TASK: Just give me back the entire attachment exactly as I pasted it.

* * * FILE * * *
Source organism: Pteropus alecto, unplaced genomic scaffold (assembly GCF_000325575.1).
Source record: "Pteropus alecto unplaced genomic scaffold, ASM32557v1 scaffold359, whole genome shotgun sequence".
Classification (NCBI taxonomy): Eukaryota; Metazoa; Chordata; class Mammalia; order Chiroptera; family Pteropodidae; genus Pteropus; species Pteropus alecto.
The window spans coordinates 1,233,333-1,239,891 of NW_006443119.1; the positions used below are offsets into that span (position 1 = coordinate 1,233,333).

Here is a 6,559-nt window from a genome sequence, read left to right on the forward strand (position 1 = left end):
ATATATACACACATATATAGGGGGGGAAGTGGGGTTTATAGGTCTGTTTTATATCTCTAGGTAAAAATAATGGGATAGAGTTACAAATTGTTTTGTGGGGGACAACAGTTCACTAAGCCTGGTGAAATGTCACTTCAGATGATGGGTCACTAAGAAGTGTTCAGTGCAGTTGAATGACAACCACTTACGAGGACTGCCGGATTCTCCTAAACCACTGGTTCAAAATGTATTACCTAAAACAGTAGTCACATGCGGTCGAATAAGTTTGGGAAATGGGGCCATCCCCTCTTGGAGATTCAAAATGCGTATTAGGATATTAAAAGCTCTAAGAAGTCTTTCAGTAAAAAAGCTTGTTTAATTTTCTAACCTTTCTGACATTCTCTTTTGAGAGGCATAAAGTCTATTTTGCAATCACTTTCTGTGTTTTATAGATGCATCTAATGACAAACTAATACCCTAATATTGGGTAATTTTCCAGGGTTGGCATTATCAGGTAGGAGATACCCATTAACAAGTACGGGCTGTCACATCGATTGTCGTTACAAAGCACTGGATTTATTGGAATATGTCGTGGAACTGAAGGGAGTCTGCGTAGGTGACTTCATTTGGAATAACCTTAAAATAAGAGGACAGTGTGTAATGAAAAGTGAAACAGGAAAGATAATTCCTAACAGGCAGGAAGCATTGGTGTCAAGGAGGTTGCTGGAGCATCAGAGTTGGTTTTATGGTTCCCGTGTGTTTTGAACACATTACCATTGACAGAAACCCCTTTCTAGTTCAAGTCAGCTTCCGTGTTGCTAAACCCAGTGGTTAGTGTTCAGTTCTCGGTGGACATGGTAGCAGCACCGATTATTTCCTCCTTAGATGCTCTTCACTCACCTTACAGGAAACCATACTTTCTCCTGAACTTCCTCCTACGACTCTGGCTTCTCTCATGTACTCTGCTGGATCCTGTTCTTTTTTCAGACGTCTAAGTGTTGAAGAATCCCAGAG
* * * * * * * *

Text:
Source organism: Pteropus alecto, unplaced genomic scaffold (assembly GCF_000325575.1).
Source record: "Pteropus alecto unplaced genomic scaffold, ASM32557v1 scaffold359, whole genome shotgun sequence".
Classification (NCBI taxonomy): Eukaryota; Metazoa; Chordata; class Mammalia; order Chiroptera; family Pteropodidae; genus Pteropus; species Pteropus alecto.
The window spans coordinates 1,233,333-1,239,891 of NW_006443119.1; the positions used below are offsets into that span (position 1 = coordinate 1,233,333).

Here is a 6,559-nt window from a genome sequence, read left to right on the forward strand (position 1 = left end):
ATATATACACACATATATAGGGGGGGAAGTGGGGTTTATAGGTCTGTTTTATATCTCTAGGTAAAAATAATGGGATAGAGTTACAAATTGTTTTGTGGGGGACAACAGTTCACTAAGCCTGGTGAAATGTCACTTCAGATGATGGGTCACTAAGAAGTGTTCAGTGCAGTTGAATGACAACCACTTACGAGGACTGCCGGATTCTCCTAAACCACTGGTTCAAAATGTATTACCTAAAACAGTAGTCACATGCGGTCGAATAAGTTTGGGAAATGGGGCCATCCCCTCTTGGAGATTCAAAATGCGTATTAGGATATTAAAAGCTCTAAGAAGTCTTTCAGTAAAAAAGCTTGTTTAATTTTCTAACCTTTCTGACATTCTCTTTTGAGAGGCATAAAGTCTATTTTGCAATCACTTTCTGTGTTTTATAGATGCATCTAATGACAAACTAATACCCTAATATTGGGTAATTTTCCAGGGTTGGCATTATCAGGTAGGAGATACCCATTAACAAGTACGGGCTGTCACATCGATTGTCGTTACAAAGCACTGGATTTATTGGAATATGTCGTGGAACTGAAGGGAGTCTGCGTAGGTGACTTCATTTGGAATAACCTTAAAATAAGAGGACAGTGTGTAATGAAAAGTGAAACAGGAAAGATAATTCCTAACAGGCAGGAAGCATTGGTGTCAAGGAGGTTGCTGGAGCATCAGAGTTGGTTTTATGGTTCCCGTGTGTTTTGAACACATTACCATTGACAGAAACCCCTTTCTAGTTCAAGTCAGCTTCCGTGTTGCTAAACCCAGTGGTTAGTGTTCAGTTCTCGGTGGACATGGTAGCAGCACCGATTATTTCCTCCTTAGATGCTCTTCACTCACCTTACAGGAAACCATACTTTCTCCTGAACTTCCTCCTACGACTCTGGCTTCTCTCATGTACTCTGCTGGATCCTGTTCTTTTTTCAGACGTCTAAGTGTTGAAGAATCCCAGAG